A massive database has been discovered containing information for millions of Instagram influencers, celebrities, and brand accounts. Hosted on Amazon Web Services, the database is growing by the hour and was not even password protected.
Security researcher Anurag Sen has discovered a ‘secret’ database containing compiled information on millions of accounts. Even worse, the database is still rapidly expanding. Upon investigation, the database has been linked to a Mumbai-based social media marketing firm called Chtrbox.
In total, the database has some 49M entries and was hosted on Amazon Web Services, password free and accessible to all. Every recorded account in the database is assigned a worth based on various metrics including number of followers, engagement, reach, likes, and shares. According to TechCrunch, several high-profile influencers were in the database.
Private contact information including phone numbers and email addresses were also included in the database. According to various individuals contacted by TechCrunch, it seems that nobody in the database consented to have their information compiled and made public.
Is Instagram Safe?
You might remember a similar story that broke in 2017 when Instagram said that a security bug had allowed hackers to obtain phone numbers and emails. Six million accounts were compromised which were later sold for Bitcoin (BTC).
Facebook, which owns Instagram, has said that it is now investigating the Chtrbox situation and are in direct communication with the marketing firm. It’s still unclear how Chtrbox was even able to compile such a vast collection of information.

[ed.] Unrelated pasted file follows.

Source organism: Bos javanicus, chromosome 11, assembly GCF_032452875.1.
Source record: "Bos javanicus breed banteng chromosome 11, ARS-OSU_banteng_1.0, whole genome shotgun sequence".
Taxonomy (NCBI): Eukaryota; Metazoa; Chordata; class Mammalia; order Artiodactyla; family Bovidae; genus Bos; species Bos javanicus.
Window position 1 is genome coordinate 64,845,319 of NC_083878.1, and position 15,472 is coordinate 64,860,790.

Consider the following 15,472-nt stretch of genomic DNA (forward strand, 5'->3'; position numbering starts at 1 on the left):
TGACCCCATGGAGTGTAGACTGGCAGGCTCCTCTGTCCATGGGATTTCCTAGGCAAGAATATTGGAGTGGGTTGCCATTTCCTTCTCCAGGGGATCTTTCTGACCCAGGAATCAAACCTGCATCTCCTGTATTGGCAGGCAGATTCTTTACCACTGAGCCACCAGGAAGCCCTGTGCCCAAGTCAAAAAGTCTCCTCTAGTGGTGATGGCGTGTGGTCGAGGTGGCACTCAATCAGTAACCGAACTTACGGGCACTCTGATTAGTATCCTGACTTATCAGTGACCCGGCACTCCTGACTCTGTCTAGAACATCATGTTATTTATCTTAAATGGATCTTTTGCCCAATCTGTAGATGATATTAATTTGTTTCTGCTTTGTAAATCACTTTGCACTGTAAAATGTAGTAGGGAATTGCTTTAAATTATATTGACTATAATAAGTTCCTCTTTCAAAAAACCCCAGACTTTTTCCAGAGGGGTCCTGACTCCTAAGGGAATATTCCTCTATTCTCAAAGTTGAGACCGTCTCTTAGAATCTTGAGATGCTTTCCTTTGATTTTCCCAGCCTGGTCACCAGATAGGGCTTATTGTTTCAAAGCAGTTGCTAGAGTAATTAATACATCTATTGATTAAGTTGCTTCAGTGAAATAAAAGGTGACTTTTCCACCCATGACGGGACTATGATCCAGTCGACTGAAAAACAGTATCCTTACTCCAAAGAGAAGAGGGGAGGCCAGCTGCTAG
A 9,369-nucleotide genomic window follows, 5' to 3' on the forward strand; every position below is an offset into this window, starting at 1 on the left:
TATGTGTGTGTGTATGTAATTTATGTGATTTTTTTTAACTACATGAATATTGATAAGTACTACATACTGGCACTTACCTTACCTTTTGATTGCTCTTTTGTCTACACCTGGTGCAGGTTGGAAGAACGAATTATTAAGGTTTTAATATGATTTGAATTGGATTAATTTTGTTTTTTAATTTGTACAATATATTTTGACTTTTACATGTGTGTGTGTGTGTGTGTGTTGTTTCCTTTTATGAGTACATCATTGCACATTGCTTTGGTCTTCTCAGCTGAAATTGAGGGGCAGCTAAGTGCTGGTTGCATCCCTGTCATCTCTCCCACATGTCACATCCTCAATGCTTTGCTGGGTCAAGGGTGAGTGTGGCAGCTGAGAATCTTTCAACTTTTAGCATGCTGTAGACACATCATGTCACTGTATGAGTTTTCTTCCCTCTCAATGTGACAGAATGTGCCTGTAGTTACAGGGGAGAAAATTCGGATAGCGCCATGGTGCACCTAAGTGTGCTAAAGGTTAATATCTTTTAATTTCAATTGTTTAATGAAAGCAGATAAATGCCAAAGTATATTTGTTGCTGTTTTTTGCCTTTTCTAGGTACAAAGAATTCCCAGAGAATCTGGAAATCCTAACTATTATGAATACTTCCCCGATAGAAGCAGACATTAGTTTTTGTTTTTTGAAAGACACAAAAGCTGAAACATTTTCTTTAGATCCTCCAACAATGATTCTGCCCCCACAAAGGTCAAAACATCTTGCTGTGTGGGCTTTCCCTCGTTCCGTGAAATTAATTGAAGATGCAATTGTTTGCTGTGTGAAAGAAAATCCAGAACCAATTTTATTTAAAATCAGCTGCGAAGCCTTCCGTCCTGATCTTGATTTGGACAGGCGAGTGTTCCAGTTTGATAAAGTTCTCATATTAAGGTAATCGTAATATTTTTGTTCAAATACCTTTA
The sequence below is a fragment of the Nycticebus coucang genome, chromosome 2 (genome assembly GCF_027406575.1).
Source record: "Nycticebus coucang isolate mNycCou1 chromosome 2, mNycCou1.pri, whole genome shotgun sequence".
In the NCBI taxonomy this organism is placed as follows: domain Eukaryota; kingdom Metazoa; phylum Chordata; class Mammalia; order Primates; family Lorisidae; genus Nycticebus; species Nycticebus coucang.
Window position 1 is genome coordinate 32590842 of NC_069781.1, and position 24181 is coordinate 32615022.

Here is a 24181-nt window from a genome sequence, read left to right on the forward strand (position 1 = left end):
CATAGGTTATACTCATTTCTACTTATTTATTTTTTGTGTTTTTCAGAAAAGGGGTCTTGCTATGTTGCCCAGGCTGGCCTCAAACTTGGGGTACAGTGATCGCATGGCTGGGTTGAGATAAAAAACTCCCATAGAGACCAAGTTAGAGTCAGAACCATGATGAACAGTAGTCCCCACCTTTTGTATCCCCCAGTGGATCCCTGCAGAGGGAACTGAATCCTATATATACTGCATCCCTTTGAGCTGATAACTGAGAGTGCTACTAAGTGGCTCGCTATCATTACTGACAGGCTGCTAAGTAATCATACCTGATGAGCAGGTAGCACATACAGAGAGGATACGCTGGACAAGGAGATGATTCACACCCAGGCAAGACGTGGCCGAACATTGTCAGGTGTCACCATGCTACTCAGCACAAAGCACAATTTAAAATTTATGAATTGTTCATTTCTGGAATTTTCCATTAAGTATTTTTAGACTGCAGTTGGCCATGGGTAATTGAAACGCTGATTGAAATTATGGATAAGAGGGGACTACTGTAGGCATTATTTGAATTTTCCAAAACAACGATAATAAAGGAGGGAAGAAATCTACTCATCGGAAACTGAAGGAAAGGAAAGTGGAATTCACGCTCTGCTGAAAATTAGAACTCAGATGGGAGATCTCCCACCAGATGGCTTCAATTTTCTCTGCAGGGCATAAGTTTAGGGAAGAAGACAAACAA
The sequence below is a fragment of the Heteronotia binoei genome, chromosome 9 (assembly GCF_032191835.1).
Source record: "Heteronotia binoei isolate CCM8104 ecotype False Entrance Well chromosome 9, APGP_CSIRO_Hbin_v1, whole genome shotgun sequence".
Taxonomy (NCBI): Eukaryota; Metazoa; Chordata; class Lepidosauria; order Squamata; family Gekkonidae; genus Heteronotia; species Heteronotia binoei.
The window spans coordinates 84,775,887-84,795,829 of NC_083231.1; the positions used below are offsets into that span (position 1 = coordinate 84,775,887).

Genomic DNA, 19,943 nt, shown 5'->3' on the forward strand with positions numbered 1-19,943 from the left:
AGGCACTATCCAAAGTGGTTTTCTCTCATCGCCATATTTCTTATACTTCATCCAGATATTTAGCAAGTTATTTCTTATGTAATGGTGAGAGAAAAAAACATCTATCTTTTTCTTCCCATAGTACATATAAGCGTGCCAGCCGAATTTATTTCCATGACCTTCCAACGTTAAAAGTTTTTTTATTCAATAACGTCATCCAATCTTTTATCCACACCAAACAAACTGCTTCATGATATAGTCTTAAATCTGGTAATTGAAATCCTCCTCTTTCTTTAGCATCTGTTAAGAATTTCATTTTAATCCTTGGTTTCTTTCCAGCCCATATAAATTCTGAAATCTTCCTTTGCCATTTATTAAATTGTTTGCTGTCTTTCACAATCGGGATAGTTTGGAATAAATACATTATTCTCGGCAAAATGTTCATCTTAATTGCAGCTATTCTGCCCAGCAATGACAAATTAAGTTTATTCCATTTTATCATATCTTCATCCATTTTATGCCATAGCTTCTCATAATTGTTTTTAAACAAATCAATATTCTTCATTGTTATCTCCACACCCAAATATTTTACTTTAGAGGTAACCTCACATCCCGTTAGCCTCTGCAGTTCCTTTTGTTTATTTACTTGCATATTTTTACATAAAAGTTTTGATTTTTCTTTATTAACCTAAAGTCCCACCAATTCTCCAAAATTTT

The newly-discovered database raises questions about Instagram’s security. Instagram and Facebook have commonly been subject to criticism for data-mining and violating user privacy. However, it seems that information on Instagram is even less secure from third-parties than expected.
In fact, Facebook was in hot water just a few years ago when it was revealed that many third-parties were using its games and apps to access private information on users. The scandal escalated when it was further unveiled that Cambridge Analytica had used this info to target political ads for Donald Trump’s presidential campaign. Facebook has since patched that issue but suspicions remain.
The Problem Lies with Centralization
Ultimately, the main issue is that Facebook and Instagram are both highly-centralized entities. We trust them to our own detriment, and we are naive to expect them to do any better. When it comes to privacy, Facebook ultimately sees this consideration as optional until told otherwise.
Decentralized, blockchain-based social media networks provide us with an alternative to both Facebook and Instagram. In today’s highly-surveilled world, where ads target our most intimate details, the least we can ask for is basic privacy. However, that won’t happen until we transcend centralization.
Do you believe Instagram is safe? Can we trust the platform to secure our data? Let us know your thoughts below.